The differences between how Salt and Ansible manage Windows



  • I've never used Ansible, but I was looking through the source code today and discovered how fundamentally different it's approach to managing Windows is from Salt.

    In order for Salt states/modules to manage windows it heavily utilizes pywin32, which is a project that is a valiant effort to expose Windows APIs to python. It look like it relies on C++ for some of it's backend.

    Ansible uses powershell. It's all in ps1 files, with some snippets written in C# and embedded into the powershell script. Since it's using Powershell, this allows Ansible to tap into .Net, which gives it a development edge on Salt. They can utilize the .Net classes and Powershell commands already created for supporting Windows. Although coding in Powershell looks very ugly.



  • @flaxking said in The differences between how Salt and Ansible manage Windows:

    Ansible uses powershell. It's all in ps1 files, with some snippets written in C# and embedded into the powershell script. Since it's using Powershell, this allows Ansible to tap into .Net, which gives it a development edge on Salt. They can utilize the .Net classes and Powershell commands already created for supporting Windows. Although coding in Powershell looks very ugly.

    Does this mean that Salt handles older Windows better, because in the SMB we still see a lot of pre-PS Windows machines.



  • @scottalanmiller said in The differences between how Salt and Ansible manage Windows:

    @flaxking said in The differences between how Salt and Ansible manage Windows:

    Ansible uses powershell. It's all in ps1 files, with some snippets written in C# and embedded into the powershell script. Since it's using Powershell, this allows Ansible to tap into .Net, which gives it a development edge on Salt. They can utilize the .Net classes and Powershell commands already created for supporting Windows. Although coding in Powershell looks very ugly.

    Does this mean that Salt handles older Windows better, because in the SMB we still see a lot of pre-PS Windows machines.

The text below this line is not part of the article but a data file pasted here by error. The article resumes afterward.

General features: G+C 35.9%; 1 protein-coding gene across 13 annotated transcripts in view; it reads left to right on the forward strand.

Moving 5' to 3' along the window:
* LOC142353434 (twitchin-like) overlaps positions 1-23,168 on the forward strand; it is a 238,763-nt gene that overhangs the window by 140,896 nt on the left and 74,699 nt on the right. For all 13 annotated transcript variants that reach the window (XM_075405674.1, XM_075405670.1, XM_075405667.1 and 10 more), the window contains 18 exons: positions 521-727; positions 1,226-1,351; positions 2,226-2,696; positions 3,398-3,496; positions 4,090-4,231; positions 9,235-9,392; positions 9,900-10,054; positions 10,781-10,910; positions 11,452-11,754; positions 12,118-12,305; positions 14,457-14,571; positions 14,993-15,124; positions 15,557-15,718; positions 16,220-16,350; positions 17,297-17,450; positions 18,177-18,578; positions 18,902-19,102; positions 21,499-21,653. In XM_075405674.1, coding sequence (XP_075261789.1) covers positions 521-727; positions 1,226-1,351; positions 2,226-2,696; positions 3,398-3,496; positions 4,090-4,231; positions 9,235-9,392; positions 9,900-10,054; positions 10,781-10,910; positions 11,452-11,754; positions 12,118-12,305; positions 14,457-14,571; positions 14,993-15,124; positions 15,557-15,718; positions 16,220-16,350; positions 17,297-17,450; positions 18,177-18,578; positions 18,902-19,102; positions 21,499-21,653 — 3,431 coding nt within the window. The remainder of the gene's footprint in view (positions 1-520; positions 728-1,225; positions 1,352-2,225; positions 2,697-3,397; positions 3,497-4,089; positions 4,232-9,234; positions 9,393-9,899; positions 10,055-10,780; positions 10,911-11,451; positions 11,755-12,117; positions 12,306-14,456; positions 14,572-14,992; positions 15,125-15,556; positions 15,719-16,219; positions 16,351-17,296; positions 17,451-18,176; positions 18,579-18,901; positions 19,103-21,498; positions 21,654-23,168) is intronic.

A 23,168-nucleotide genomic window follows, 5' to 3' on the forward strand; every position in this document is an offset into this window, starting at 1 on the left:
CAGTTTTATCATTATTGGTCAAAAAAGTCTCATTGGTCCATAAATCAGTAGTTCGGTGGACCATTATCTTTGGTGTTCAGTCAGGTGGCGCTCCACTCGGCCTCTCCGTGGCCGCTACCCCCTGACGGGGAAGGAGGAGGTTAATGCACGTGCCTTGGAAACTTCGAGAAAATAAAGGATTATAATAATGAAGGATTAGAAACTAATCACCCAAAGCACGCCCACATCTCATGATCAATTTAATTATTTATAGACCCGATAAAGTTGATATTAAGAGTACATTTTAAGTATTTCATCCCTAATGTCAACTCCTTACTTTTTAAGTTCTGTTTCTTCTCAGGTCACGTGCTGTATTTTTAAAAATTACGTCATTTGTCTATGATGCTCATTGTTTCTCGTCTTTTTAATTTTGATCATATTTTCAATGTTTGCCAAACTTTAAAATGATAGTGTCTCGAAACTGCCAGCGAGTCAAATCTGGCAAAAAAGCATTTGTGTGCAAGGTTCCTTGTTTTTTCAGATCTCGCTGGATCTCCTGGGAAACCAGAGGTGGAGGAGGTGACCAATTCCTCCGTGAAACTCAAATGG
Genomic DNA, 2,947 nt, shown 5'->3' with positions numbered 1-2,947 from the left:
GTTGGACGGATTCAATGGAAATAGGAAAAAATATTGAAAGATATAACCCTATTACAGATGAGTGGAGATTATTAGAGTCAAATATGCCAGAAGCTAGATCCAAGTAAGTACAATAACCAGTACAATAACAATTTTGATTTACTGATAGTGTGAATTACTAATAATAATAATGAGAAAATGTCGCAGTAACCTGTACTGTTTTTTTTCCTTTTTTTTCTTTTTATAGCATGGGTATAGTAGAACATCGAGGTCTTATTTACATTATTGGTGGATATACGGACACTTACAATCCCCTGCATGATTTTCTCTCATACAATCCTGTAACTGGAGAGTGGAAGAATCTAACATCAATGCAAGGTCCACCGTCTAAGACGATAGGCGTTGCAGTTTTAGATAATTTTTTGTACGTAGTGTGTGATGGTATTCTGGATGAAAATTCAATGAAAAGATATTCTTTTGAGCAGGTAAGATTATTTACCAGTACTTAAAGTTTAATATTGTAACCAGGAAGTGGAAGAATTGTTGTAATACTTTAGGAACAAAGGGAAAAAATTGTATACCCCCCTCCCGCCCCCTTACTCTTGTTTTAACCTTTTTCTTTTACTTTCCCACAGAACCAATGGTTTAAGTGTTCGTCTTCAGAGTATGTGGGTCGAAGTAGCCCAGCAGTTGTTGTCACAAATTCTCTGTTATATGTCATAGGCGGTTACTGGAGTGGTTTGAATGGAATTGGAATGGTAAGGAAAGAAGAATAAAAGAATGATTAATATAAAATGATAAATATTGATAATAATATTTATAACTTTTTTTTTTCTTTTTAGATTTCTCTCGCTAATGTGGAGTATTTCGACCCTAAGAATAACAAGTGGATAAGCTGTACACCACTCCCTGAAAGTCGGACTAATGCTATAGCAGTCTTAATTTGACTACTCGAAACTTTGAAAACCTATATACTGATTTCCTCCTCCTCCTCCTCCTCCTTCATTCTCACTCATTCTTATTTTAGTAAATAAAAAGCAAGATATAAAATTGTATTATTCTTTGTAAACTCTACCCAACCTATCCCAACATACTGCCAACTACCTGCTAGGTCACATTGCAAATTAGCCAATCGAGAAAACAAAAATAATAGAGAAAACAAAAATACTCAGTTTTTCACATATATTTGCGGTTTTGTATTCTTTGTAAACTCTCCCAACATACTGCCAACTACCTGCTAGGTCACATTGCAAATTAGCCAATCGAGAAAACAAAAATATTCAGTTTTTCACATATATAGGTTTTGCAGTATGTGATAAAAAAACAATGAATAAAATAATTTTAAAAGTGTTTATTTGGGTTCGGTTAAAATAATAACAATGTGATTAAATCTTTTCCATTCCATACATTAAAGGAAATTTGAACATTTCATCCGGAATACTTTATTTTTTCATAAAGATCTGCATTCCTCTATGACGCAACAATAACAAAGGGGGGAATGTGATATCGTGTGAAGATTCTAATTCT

Since Ansible currently has Powershell 3 and .Net 4.0 as dependencies for using on Windows, pre-powershell would be a problem.



  • @flaxking said in The differences between how Salt and Ansible manage Windows:

    @scottalanmiller said in The differences between how Salt and Ansible manage Windows:

    @flaxking said in The differences between how Salt and Ansible manage Windows:

    Ansible uses powershell. It's all in ps1 files, with some snippets written in C# and embedded into the powershell script. Since it's using Powershell, this allows Ansible to tap into .Net, which gives it a development edge on Salt. They can utilize the .Net classes and Powershell commands already created for supporting Windows. Although coding in Powershell looks very ugly.

    Does this mean that Salt handles older Windows better, because in the SMB we still see a lot of pre-PS Windows machines.

    Since Ansible currently has Powershell 3 and .Net 4.0 as dependencies for using on Windows, pre-powershell would be a problem.

    And I could certainly see them wanting to increase those requirements in the near future



  • @flaxking said in The differences between how Salt and Ansible manage Windows:

    @scottalanmiller said in The differences between how Salt and Ansible manage Windows:

    @flaxking said in The differences between how Salt and Ansible manage Windows:

    Ansible uses powershell. It's all in ps1 files, with some snippets written in C# and embedded into the powershell script. Since it's using Powershell, this allows Ansible to tap into .Net, which gives it a development edge on Salt. They can utilize the .Net classes and Powershell commands already created for supporting Windows. Although coding in Powershell looks very ugly.

    Does this mean that Salt handles older Windows better, because in the SMB we still see a lot of pre-PS Windows machines.

    Since Ansible currently has Powershell 3 and .Net 4.0 as dependencies for using on Windows, pre-powershell would be a problem.

    Not a huge deal, but potentially limiting for a while.



  • I should give Ansible a go one of these days, because whenever I research it, it seems to fall short of Salt, but it would be nice to really have concrete experience of how it falls short.

    My current thinking is that if there's a windows feature that Ansible that Salt doesn't, I could probably just grab the powershell script + any dependent scripts and create Salt state/module wrappers around it.

    Alternatively, Salt can run Ansible playbooks on minions, but the wrapper approach is more minimalist (don't have to install Ansible on each minion) and keeps secret security simpler.


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